Race and Racism at the 1886 Knights of Labor Convention
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Race and Racism at the 1886 Knights of Labor Convention

The annual convention of the Knights of Labor that convened in Richmond, Virginia, on October 4, 1886, took place in a region riven by racial and political conflict. The convention and the Knights, the most powerful labor organization in late 19th century America, were quickly plunged into conflict over the organization’s attitudes toward the question of social equality between the races. A major controversy erupted over whether or not Frank J. Ferrell, a black representative of the Knights’ powerful District Assembly #49 in New York City, should introduce the governor of Virginia at the opening session. This excerpt from Knights’ leader General Master Workman Terence V. Powderly’s 1890 autobiography detailed the tense moments leading up to Frank Ferrell’s appearance at the podium, where he agreed to introduce Powderly and the Grand Master Workman in turn would introduce the governor.

We see religion’s conflicts and war’s terrible munitions—

See advances and repulses, see contentions and transitions,

And Humanity’s great struggles toward loftier conditions—

For man is marching on

During the session of the General Assembly in Richmond, Va., an episode occurred which caused a great deal of excitement in that city, and came near resulting in bloodshed. Previous to the convention, William H. Mullen of Richmond requested Hon. Fitzhugh Lee, Governor of Virginia, to tender an address of welcome to the representatives of the Order on the assembling of the convention. The Governor kindly consented to do so, and made preparations accordingly. When D. A. 49 of New York elected representatives to the convention, one of the number chosen was a colored man, Frank J. Ferrell. In making arrangements for hotel accommodations for the New York delegation, the agent of D. A. 49 did not state that there would be any colored men among them, and when the representatives arrived in Richmond, and appeared at the hotel selected, they were told that Mr. Ferrell would not be admitted because of his color. Without hesitation the representatives of D. A. 49 withdrew in a body, and secured quarters where there would be no objections to any one of their number. J. E. Quinn, then Master Workman of that District, stated the facts in the case to the General Master Workman, and requested that officer to assign to Mr. Ferrell the duty of introducing Governor Lee to the General Assembly. The General Master Workman did not favor the proposition and urged that it be abandoned. In the discussion which took place at the hotel where the General Officers were staying, the General Master Workman said to Mr. Quinn:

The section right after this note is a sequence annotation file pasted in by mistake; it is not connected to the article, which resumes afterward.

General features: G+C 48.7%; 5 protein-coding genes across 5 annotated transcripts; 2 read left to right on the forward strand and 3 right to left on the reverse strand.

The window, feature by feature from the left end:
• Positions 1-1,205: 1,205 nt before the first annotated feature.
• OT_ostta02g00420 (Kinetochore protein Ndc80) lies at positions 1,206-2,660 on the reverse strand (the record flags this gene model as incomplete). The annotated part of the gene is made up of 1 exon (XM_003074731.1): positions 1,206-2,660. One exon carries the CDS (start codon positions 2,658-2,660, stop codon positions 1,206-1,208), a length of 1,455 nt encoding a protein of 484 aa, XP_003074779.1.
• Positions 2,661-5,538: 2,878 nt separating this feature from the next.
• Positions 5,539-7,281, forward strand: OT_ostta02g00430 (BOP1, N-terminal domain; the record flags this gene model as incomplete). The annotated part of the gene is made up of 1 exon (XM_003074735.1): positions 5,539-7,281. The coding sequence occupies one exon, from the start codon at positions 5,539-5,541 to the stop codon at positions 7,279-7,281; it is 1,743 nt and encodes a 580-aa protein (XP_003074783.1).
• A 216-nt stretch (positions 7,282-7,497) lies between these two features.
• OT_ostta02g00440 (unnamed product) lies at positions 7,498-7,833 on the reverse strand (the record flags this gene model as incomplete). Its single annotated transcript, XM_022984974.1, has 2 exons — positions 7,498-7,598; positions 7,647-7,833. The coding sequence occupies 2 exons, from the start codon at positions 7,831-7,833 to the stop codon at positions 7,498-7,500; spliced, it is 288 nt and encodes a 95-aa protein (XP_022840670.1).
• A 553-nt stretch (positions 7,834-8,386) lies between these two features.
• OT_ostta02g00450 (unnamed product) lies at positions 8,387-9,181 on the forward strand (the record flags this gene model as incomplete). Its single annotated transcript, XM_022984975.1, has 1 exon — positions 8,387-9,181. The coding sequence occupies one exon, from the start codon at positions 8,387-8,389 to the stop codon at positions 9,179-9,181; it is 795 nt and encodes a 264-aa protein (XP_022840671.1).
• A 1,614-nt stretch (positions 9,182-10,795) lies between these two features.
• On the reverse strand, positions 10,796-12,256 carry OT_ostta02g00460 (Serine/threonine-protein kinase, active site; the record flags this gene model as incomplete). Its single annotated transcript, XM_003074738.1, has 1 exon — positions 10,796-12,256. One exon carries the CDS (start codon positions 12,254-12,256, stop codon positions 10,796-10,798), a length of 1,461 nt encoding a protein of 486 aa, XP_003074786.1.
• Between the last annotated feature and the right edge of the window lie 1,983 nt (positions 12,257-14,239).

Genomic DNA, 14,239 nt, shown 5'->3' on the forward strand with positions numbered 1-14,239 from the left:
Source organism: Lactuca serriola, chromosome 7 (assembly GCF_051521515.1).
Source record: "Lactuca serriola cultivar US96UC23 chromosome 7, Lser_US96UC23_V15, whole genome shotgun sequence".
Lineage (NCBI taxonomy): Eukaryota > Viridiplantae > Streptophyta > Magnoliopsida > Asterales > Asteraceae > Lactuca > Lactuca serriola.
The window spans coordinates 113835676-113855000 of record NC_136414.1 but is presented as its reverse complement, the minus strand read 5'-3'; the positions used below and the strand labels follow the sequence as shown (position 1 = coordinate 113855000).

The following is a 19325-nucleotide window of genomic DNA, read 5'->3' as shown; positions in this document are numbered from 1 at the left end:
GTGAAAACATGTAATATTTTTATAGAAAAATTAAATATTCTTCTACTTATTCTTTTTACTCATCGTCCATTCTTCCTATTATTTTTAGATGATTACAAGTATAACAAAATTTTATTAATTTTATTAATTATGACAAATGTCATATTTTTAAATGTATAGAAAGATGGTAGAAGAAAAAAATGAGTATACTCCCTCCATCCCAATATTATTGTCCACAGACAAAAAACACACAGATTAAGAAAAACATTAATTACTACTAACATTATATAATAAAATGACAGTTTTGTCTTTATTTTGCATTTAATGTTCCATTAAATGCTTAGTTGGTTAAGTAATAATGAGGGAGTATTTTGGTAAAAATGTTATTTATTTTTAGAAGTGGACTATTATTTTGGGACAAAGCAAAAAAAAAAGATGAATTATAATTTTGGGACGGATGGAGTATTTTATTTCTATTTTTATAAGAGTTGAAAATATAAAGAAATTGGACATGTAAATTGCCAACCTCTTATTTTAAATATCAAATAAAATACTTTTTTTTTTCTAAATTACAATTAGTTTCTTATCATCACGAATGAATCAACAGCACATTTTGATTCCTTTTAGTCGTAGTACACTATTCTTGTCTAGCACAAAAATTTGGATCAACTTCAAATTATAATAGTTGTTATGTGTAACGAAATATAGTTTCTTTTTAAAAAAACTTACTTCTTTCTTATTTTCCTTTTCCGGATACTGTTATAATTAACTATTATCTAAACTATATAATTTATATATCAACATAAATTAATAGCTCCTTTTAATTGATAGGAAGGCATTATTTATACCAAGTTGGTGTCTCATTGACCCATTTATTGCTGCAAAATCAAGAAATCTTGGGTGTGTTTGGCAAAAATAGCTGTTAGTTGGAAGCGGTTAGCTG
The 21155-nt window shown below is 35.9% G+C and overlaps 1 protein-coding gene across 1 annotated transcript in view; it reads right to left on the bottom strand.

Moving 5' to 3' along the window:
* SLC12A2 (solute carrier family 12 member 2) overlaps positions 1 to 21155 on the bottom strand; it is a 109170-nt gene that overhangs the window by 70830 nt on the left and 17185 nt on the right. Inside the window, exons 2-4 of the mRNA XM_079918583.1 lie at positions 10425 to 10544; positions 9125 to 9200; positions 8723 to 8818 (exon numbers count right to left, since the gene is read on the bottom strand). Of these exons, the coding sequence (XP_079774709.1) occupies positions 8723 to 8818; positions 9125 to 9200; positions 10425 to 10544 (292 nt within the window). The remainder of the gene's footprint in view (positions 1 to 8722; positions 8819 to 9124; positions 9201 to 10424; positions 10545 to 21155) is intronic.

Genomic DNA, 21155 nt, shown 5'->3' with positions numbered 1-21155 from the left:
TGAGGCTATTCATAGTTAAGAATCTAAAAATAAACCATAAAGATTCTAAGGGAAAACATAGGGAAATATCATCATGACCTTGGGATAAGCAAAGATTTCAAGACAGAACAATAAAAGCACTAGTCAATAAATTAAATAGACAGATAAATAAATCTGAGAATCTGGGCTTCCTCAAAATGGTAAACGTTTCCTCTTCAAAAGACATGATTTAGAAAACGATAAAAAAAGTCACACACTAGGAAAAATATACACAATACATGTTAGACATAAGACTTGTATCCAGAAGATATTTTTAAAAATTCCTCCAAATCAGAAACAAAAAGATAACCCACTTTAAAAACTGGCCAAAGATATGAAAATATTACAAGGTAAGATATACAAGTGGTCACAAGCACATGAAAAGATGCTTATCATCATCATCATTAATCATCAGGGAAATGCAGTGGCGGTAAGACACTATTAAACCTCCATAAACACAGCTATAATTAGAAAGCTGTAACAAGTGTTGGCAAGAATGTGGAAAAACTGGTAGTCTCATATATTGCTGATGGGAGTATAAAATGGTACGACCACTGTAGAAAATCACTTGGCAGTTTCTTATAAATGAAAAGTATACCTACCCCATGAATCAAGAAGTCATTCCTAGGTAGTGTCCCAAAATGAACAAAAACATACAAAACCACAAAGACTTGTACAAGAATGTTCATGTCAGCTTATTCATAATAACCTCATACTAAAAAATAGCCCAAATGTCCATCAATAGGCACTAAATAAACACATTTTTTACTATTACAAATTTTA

I do not believe that it would be an act of courtesy on our part to violate any recognized rule of this community, and it would not be pleasant for either the Governor or the convention to attempt to set at defiance a long-established usage. I know a man who feels that he is the equal of Governor Lee, and I think he is just as good a man in every respect; if Brother Ferrell will consent to introduce this man to the convention when the time comes, I think it will be as acceptable to him, in fact I believe he will esteem it a greater honor than to introduce even the Governor of Virginia

When asked to name the person of whom he spoke, the answer which Mr. Quinn received was: “The General Master Workman of the Knights of Labor.”

With the understanding that the Governor was to be introduced by the General Master Workman, and that officer in turn introduced by Mr. Ferrell, the convention was called to order. The program was carried out to the letter, and, when the very excellent and well received address of welcome was delivered by Governor Lee, Mr. Ferrell mounted the platform and said:

It is with much pleasure and gratification I introduce to you Mr. T. V. Powderly of the State of Pennsylvania, who will reply to the address of welcome of Governor Lee of this State, which is one of the oldest States in the arena of political influence of our country. He is one of the thoughtful men of the nation, who recognizes the importance of this gathering of the toiling masses in this our growing Republic. As Virginia has led in the aspirations of our country in the past, I look with much confidence to the future, in the hope that she will lead in the future to the realization of the objects of our noble Order. It is with extreme pleasure that we, the representatives from every section of our country, receive the welcome of congratulation for our efforts to improve the condition of humanity. One of the objects of our Order is the abolition of those distinctions which are maintained by creed or color. I believe I present to you a man above the superstitions which are involved in these distinctions. My experience with the noble Order of the Knights of Labor and my training in the District have taught me that we have worked so far successfully toward the extinction of these regrettable distinctions. As we recognize and repose confidence in all men for their worth in society, so can we repose confidence in one of the noblest sons of labor—T. V. Powderly —whom I now take the pleasure of presenting to you.